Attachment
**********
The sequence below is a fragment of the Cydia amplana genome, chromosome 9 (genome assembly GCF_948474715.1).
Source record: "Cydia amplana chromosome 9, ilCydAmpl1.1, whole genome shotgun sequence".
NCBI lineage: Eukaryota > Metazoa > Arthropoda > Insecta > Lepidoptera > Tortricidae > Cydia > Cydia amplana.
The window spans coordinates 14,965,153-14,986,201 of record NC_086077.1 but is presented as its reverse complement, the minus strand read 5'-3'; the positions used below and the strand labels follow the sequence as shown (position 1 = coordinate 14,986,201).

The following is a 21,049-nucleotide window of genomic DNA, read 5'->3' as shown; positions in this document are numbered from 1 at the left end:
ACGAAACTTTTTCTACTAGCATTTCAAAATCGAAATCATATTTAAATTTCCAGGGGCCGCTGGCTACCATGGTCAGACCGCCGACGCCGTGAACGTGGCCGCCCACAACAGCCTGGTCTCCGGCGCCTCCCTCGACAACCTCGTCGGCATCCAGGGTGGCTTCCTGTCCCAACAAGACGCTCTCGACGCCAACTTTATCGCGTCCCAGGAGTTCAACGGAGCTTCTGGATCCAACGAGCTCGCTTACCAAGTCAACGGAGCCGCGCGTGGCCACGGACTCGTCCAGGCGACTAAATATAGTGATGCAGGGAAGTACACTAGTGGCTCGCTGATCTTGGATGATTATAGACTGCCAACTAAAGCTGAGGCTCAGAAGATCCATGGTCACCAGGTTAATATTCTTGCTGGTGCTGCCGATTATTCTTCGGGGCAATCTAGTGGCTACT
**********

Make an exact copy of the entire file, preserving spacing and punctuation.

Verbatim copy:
The sequence below is a fragment of the Cydia amplana genome, chromosome 9 (genome assembly GCF_948474715.1).
Source record: "Cydia amplana chromosome 9, ilCydAmpl1.1, whole genome shotgun sequence".
NCBI lineage: Eukaryota > Metazoa > Arthropoda > Insecta > Lepidoptera > Tortricidae > Cydia > Cydia amplana.
The window spans coordinates 14,965,153-14,986,201 of record NC_086077.1 but is presented as its reverse complement, the minus strand read 5'-3'; the positions used below and the strand labels follow the sequence as shown (position 1 = coordinate 14,986,201).

The following is a 21,049-nucleotide window of genomic DNA, read 5'->3' as shown; positions in this document are numbered from 1 at the left end:
ACGAAACTTTTTCTACTAGCATTTCAAAATCGAAATCATATTTAAATTTCCAGGGGCCGCTGGCTACCATGGTCAGACCGCCGACGCCGTGAACGTGGCCGCCCACAACAGCCTGGTCTCCGGCGCCTCCCTCGACAACCTCGTCGGCATCCAGGGTGGCTTCCTGTCCCAACAAGACGCTCTCGACGCCAACTTTATCGCGTCCCAGGAGTTCAACGGAGCTTCTGGATCCAACGAGCTCGCTTACCAAGTCAACGGAGCCGCGCGTGGCCACGGACTCGTCCAGGCGACTAAATATAGTGATGCAGGGAAGTACACTAGTGGCTCGCTGATCTTGGATGATTATAGACTGCCAACTAAAGCTGAGGCTCAGAAGATCCATGGTCACCAGGTTAATATTCTTGCTGGTGCTGCCGATTATTCTTCGGGGCAATCTAGTGGCTACT